A day in the life of plant-based pioneer Tammy Fry

16.09.19 Eat, Learn Blog SumoSalad
Tammy Fry

Today on the blog, we chat with businesswoman and athlete, Tammy Fry. Tammy is an integral part of the plant-based biz, Fry Family Food Co. Fry’s make delicious meat-free products, including the plant-based schnitzel on SumoSalad’s new spring/summer menu. She’s also a karate champion, keen CrossFitter and mum of two boys.

Tammy Fry is living proof that you can thrive on a plant-based diet and she’s passionate about making it easier for people to reduce their meat intake. She shares her tips, recipes and more on her blog. You can also follow Tammy on Instagram. We spoke to Tammy about a day in her life, her handy meal prep hacks and the one myth about vegans that needs to be dispelled – stat!

What do mornings look like for you?

I’ve got children and anyone with children will know you need flexibility in the mornings. If you strive for too much structure it can often come apart at the seams. I do have things I try to get done in the morning – a training session, meditation or a morning surf. My children are very active, so I need to balance their activities with my own. My eldest son is a keen surfer, so whilst he surfs, I will walk on the beach or meditate.

After training, we start our day with a healthy breakfast. We’ll have overnight oats, smoothie bowls, homemade granola (which I batch cook on the weekends) or scrambled tofu on sourdough. That’s our standard start to the day. I have jumped on the celery juicing trend and have celery juice twice a week and follow an intermittent fasting protocol maybe two days a week.

I really try, and it’s been difficult, to not pick up my phone when I wake up. I want to train my brain that I’m in charge of my day and my social media platforms are not. Everyone is time poor, so having that discipline to put your phone away and focus on what needs to be done early on really sets you up for success for the rest of the day.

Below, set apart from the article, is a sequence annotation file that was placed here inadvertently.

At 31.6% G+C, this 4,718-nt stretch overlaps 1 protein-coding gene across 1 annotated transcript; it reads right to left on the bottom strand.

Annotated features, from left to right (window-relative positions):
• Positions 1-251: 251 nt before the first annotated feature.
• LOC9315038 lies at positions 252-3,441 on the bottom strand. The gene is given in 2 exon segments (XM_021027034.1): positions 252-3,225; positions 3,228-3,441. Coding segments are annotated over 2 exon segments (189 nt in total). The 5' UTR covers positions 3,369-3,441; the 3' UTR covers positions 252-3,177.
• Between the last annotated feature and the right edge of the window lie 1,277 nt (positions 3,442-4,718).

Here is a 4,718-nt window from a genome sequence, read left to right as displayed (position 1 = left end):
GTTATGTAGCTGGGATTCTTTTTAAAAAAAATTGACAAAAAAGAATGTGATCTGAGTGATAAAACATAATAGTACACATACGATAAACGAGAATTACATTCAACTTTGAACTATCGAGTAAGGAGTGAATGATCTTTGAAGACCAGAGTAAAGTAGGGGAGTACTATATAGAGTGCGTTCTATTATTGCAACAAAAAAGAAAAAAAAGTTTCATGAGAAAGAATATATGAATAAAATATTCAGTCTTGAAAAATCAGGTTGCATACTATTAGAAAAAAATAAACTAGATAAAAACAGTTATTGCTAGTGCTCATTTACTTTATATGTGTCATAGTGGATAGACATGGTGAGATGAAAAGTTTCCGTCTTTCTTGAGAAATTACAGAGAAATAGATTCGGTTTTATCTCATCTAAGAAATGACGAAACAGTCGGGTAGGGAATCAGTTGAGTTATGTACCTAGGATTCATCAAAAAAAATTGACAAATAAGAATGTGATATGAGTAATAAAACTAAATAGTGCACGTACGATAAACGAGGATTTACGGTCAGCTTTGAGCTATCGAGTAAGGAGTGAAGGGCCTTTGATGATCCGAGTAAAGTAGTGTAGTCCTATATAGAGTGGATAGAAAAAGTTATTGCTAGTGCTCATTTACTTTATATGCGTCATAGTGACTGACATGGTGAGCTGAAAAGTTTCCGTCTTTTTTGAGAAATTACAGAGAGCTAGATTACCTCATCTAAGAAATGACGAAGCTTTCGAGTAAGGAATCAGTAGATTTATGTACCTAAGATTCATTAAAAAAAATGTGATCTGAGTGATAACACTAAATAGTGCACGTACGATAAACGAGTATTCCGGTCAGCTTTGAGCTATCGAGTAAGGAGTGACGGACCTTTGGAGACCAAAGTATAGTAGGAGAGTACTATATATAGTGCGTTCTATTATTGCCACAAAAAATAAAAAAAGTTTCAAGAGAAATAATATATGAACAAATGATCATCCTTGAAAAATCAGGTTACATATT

What’s a typical workday?

My work day starts at 9am. I structure my day differently to most people because I work with different countries and time zones. My morning is spent clearing my inbox. Australia and USA meetings are done at midday. My South African and European work often happens in the evening. I finish work at 3pm and then I start up again at about 6pm. This gives me time with my children in the afternoon, so it works really well for me.

How do you maintain a healthy diet when you have such a busy lifestyle?

I always make sure I have an idea of what meals I want to cook for the week. On Sunday, I might plan an Indian-themed dinner, a Mexican dinner, roasted veggies or Buddha bowls. Just having ideas and being inspired makes it easier. I think it’s more difficult coming up with what you’re going to cook than actually cooking it.

Working in the evening does mean that meals have to be organised, so I love batch cooking. It’s one of the things that I’ve really taken to and that has really helped me with time management in the week. I cook big batches of food on a Sunday, mostly wholefood plant-based meals. Then everything is ready for the week. That way, it doesn’t feel like such a big task.